NEW YORK — Wall Street has plunged, with the Dow Jones industrials closing down more than 400 points, after oil prices shot higher and neared $140 for the first time.

The prospect of higher energy prices that could hobble consumers and worsen a slowing economy had investors frenetically pulling money out of stocks.

Wall Street began the day falling on a disappointing unemployment report. The price of oil, which rose more than $11 and traded as high as $139.12, sent stocks lower throughout the session.

The Dow is down about 405 at athe 12,200 level.

The Labor Department said the nation's unemployment rate rose to 5.5 percent in May from 5.0 percent in April. The rate, logging its biggest monthly rise since February 1986, is now at its highest level since October 2004. Wall Street, on average, had predicted an uptick to 5.1 percent.

The number of U.S. jobs shrank by a smaller-than-expected 49,000, but that figure offered Wall Street only a little solace given that May marked the fifth straight month of jobs losses. Signs that the U.S. job market is deteriorating more than anticipated could thwart investors' hopes that the economy is poised for recovery later this year — a belief that has helped drive the stock market higher over the past couple months.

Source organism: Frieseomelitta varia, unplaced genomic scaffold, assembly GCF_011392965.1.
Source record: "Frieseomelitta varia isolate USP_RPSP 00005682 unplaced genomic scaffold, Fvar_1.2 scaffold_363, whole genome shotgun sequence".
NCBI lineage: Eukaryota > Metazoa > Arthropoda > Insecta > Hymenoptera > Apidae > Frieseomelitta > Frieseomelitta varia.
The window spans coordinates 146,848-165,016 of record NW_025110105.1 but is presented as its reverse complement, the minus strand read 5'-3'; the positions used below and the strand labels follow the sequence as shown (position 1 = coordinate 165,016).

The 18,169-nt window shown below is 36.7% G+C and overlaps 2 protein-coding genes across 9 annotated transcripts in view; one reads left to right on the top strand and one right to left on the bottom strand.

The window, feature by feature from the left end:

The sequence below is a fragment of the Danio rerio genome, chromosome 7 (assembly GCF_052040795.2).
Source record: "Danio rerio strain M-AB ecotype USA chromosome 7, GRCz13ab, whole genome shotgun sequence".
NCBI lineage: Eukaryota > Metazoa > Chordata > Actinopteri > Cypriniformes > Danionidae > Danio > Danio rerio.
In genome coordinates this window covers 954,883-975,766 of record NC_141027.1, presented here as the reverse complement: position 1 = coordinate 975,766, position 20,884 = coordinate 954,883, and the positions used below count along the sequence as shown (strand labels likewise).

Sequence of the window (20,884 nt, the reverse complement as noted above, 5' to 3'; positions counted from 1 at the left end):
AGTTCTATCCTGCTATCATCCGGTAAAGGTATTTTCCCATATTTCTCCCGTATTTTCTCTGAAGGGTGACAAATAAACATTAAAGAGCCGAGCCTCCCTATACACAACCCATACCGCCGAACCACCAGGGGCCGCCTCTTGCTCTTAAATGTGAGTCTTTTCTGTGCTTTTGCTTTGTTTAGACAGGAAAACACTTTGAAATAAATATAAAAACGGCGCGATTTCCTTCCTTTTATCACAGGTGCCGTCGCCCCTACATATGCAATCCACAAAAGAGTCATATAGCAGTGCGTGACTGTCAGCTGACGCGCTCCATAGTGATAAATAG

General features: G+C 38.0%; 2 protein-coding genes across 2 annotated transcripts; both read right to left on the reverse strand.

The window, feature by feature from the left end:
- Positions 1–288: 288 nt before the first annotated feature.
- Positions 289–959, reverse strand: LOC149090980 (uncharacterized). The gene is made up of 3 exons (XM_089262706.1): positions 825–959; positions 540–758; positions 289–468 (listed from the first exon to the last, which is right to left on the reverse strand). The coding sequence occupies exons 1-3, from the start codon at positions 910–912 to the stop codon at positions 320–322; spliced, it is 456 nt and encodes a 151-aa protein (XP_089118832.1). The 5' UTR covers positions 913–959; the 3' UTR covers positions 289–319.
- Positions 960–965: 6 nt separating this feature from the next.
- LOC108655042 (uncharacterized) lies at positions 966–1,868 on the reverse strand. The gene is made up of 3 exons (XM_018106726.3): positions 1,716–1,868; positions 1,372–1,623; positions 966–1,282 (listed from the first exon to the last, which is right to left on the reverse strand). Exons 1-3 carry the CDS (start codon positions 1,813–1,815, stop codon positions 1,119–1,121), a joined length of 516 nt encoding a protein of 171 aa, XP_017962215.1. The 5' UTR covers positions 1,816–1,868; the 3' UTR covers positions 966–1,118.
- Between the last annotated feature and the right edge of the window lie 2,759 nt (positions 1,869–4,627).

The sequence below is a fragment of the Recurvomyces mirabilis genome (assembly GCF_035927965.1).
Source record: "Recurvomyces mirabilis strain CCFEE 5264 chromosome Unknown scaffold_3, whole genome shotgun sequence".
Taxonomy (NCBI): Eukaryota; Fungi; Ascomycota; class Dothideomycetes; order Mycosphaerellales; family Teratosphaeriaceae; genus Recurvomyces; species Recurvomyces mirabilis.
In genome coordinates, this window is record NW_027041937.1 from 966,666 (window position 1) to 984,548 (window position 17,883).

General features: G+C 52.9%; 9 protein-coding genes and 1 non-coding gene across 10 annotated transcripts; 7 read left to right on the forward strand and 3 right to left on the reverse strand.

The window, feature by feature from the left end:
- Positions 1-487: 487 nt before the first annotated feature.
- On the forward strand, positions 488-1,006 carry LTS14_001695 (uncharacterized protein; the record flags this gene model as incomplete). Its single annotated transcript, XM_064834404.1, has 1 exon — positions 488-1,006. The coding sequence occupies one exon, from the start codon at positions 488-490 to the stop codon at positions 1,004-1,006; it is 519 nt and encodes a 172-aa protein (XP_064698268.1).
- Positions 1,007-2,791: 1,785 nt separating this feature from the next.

Employment data are important to investors because when Americans lose their jobs — or fear that they might — they tend to pare discretionary spending. Already, consumers are spending less due to soaring food and energy prices, and oil's ascent Friday added to the market's trepidation. A slowdown could deal a big blow to the economy as consumer spending accounts for more than two-thirds of U.S. economic activity.

Crude oil has made an aggressive rebound this week, rising more than $7 a barrel in two days after falling amid a drop in demand for gasoline. In premarket electronic trading, light sweet crude jumped $6.26 to $134.05 a barrel on the New York Mercantile Exchange after reports that a Morgan Stanley shipping analyst predicted oil would jump to $150 a barrel by July 4.

Friday's pullback comes a day after the Dow jumped nearly 214 points, showing its largest daily point gain since April 18 following better-than-expected sales from retailers and a dip in jobless claims. The good economic news helped investors shrug off the more than $5-a-barrel spike in oil prices. But the further advance in oil on Friday appeared too much for investors to overlook.

Bond prices moved higher after the weak jobs data. The yield on the benchmark 10-year Treasury note, which moves opposite its price, fell to 3.96 percent from 4.04 percent late Wednesday.

The dollar declined against other major currencies — a move that makes each barrel of oil more expensive. Gold prices rose.